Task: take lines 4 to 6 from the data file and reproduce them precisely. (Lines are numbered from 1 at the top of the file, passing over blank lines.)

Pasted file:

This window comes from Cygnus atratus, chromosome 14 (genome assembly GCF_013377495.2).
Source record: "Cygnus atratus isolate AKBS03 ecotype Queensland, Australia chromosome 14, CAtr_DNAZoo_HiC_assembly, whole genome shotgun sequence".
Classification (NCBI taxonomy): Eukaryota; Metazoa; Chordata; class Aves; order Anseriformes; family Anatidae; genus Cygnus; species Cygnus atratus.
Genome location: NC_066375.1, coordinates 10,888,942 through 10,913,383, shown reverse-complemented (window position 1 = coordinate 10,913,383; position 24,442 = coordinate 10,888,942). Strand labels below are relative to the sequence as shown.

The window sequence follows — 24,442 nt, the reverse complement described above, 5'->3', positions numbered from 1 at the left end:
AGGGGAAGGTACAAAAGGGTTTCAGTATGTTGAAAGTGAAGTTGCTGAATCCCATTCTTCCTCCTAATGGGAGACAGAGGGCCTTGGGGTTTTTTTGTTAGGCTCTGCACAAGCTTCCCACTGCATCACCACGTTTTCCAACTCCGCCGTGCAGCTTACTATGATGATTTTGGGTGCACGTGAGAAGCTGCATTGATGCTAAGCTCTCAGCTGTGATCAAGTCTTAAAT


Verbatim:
Genome location: NC_066375.1, coordinates 10,888,942 through 10,913,383, shown reverse-complemented (window position 1 = coordinate 10,913,383; position 24,442 = coordinate 10,888,942). Strand labels below are relative to the sequence as shown.

The window sequence follows — 24,442 nt, the reverse complement described above, 5'->3', positions numbered from 1 at the left end:
AGGGGAAGGTACAAAAGGGTTTCAGTATGTTGAAAGTGAAGTTGCTGAATCCCATTCTTCCTCCTAATGGGAGACAGAGGGCCTTGGGGTTTTTTTGTTAGGCTCTGCACAAGCTTCCCACTGCATCACCACGTTTTCCAACTCCGCCGTGCAGCTTACTATGATGATTTTGGGTGCACGTGAGAAGCTGCATTGATGCTAAGCTCTCAGCTGTGATCAAGTCTTAAAT